5th March 2024
Royal Mail post boxGetty Images

Postal workers at Royal Mail have begun a wave of strikes in the run-up to Christmas in a row over pay and conditions.

The walkouts involving 115,000 workers will hit deliveries across the UK, Royal Mail said.

Millions of pieces of mail have been piling up ahead of the action, the CWU union says.

Negotiations between the union and Royal Mail have broken down.

Members of the CWU union are due to strike on 9, 11, 14, 15, 23 and 24 December.

Last week customers were advised to post Christmas mail earlier than usual due to the strikes.

The union has said its members want a pay rise that matches the soaring cost of living, and that members feel their management wants to turn Royal Mail in to a gig economy firm, similar to Uber.

It warned of a “Christmas meltdown” in parcel and letter deliveries, and said millions of items of mail had been stacking up before the strikes.

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The union said its members were facing “massive real-terms pay cuts” and that management wanted to “force through thousands of compulsory redundancies”.

Dave Ward, CWU general secretary, said: “Royal Mail bosses are risking a Christmas meltdown because of their stubborn refusal to treat their employees with respect.

“Postal workers want to get on with serving the communities they belong to, delivering Christmas gifts and tackling the backlog from recent weeks.

“But they know their value, and they will not meekly accept the casualisation of their jobs, the destruction of their conditions and the impoverishment of their families.”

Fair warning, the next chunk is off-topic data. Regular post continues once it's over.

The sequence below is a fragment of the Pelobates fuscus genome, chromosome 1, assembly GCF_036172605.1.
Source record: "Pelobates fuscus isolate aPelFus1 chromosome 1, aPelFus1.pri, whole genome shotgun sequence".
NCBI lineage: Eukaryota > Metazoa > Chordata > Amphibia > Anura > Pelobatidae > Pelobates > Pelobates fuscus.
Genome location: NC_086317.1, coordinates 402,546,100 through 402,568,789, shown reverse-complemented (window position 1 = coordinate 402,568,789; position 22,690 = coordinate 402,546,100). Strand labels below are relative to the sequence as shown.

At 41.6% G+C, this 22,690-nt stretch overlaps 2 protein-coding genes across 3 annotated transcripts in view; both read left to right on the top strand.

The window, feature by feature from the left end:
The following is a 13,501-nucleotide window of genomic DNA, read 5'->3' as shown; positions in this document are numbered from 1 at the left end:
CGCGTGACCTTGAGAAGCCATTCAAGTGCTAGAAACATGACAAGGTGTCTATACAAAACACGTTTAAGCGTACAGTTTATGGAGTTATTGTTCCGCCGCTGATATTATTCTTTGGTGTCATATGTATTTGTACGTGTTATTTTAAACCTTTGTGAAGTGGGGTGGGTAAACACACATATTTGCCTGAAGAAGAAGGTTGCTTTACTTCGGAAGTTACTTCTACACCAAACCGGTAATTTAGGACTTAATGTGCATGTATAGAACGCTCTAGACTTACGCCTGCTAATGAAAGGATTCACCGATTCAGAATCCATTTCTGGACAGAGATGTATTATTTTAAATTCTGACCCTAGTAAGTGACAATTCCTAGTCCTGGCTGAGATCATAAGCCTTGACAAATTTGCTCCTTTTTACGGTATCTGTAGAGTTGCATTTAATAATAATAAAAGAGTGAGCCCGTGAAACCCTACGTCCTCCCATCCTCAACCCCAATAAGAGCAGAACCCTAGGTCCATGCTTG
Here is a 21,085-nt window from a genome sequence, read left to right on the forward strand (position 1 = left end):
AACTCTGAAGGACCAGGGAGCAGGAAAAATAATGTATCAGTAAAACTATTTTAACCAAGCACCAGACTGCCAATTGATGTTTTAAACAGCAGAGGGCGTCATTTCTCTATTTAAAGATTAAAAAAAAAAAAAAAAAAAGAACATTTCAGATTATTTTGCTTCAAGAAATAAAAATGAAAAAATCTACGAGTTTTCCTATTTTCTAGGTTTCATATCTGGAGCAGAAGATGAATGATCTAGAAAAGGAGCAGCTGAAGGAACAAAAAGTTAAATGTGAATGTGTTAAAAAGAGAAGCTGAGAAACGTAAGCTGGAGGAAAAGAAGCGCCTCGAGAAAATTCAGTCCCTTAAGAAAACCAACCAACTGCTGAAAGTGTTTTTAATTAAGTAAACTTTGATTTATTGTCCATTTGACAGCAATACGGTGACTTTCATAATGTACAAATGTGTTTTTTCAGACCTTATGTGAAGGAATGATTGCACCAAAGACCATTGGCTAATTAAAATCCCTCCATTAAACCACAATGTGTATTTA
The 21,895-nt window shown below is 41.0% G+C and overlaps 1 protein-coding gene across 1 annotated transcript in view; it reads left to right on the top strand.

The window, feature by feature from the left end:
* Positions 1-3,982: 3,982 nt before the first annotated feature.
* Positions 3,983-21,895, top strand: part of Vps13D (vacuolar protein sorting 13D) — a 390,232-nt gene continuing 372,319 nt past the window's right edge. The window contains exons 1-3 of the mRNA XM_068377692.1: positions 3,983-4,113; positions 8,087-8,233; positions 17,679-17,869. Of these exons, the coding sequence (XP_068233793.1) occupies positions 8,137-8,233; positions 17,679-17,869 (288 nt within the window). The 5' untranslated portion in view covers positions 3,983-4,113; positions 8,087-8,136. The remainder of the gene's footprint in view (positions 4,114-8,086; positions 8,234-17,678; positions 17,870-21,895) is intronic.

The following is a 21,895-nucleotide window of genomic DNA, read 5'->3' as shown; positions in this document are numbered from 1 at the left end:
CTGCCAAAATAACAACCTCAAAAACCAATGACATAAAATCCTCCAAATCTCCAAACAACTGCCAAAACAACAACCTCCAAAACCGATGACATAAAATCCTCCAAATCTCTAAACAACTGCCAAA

Strikes graphic

Talks have broken down between the union and Royal Mail, a spokesman said, adding that Royal Mail managers are “refusing to budge with their ‘best and final’ offer”.

That offer includes a 9% pay deal over 18 months and “a number of other concessions to terms and agreements”, Royal Mail said.

A Royal Mail spokesman said: “We spent three more days at [conciliation service] Acas this week to discuss what needs to happen for the strikes to be lifted.

“In the end, all we received was another request for more pay, without the changes needed to fund the pay offer,” the spokesman said, adding that the union “knows full well” that the business is losing more than £1m a day.

‘Holding Christmas to ransom’

He added that the strike action had cost staff £1,200 each. “The money allocated to the pay deal risks being eaten away by the costs of further strike action,” he said.

The spokesman added that CWU was “deliberately holding Christmas to ransom for our customers, businesses and families across the country”.

He said Royal Mail was “doing everything we can to deliver Christmas for our customers and settle this dispute” by continuing deliveries, but “the task becomes more challenging as Christmas nears”.

The dispute began this summer after Royal Mail rejected union demands for a pay rise that matched inflation – the rate at which prices rises – which is currently 11.1%.

Royal Mail has been struggling as it moves from its traditional business of delivering letters – which is no longer profitable – to the fast-growing world of parcel deliveries.

The company has announced plans to cut up to 10,000 jobs.

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